Biodiversity for life and livelihood | The Daily Star
12:00 AM, June 12, 2010 / LAST MODIFIED: 12:00 AM, June 12, 2010

Biodiversity for life and livelihood

Share this with

Copy this link


Biodiversity: Sustaining life,left.
Bandarban: Denudation is apparent.

Human being is probably the most intelligent among the million species. He has tamed the nature by his knowledge and comparative physical advantages. However, in his reckless consumption spree for the sake of development and prosperity, humans have used different species in such a way that many of those have already become extinct and some others are under threat of extinction.
At present, humans have intensified use and production of some so-called economically valuable species ignoring others' contribution. Lately, humans have started to understand significance of ecosystem services generated by different species and estimated that 60% of the ecosystem services, accessed, are in decline due to unsustainable human actions (MA, 2005). Millennium Ecosystem Assessment warned that the cost of failure to halt biodiversity loss on land alone in last 10 years is estimated to be $ 500 billion and if the current trend of biodiversity loss continues then in near future the humanity itself will face extinction.
Therefore, the realisation of a balanced world with all living beings' respective role has come to the forefront of the recent scientific researches. The UN has supported the awareness by declaring 2010 as International Year of Biodiversity. The United Nations Environment Programme (UNEP) has further added value to the recent worldwide movement of conserving biodiversity by setting this year's World Environment Day theme as “ Many species. One planet. One future”.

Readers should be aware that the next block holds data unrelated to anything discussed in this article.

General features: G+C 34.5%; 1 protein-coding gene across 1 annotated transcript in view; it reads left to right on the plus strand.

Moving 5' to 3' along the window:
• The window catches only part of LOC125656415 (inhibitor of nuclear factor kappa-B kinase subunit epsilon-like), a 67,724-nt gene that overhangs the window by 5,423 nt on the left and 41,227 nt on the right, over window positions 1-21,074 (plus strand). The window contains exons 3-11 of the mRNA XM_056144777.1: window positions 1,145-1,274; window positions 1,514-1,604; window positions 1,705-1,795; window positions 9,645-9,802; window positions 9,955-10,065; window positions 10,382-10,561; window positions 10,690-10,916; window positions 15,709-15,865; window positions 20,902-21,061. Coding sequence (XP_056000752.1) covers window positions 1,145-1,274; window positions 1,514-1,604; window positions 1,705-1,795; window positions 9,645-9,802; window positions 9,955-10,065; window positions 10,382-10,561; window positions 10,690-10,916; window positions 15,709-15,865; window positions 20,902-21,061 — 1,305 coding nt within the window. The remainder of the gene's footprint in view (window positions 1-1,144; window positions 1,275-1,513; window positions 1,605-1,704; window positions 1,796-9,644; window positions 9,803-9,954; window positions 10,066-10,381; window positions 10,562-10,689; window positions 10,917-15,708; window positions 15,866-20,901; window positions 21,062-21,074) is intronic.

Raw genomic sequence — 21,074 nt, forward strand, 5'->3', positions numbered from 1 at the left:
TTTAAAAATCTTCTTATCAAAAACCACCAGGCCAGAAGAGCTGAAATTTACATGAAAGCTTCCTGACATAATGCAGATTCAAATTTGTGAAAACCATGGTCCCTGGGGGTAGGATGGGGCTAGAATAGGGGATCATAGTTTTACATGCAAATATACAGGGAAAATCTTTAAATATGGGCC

Bangladesh is endowed with very rich biodiversity resources and it is evident from its species diversity profile, particularly for angiosperms and avi-fauna. Recently published 4th National Biodiversity Report estimates that the country possesses 3,611 species of angiosperm, 2,623 belonging to 158 families of dicotyledons and, 988 to 41 families of monocotyledons. Since the country's economy is largely natural resources based, the sheer majority of the human population directly depend on its biological resources to sustain their lives and livelihoods.
However, country's overwhelming population and their demand for development often compel them to pay little or no heed to biodiversity. Industrial development, expansion of agriculture, human settlements, unplanned urbanisation and rural infrastructure development all have exerted negative pressure on our environment, particularly resulting in the destruction of habitats of valuable biodiversity resources.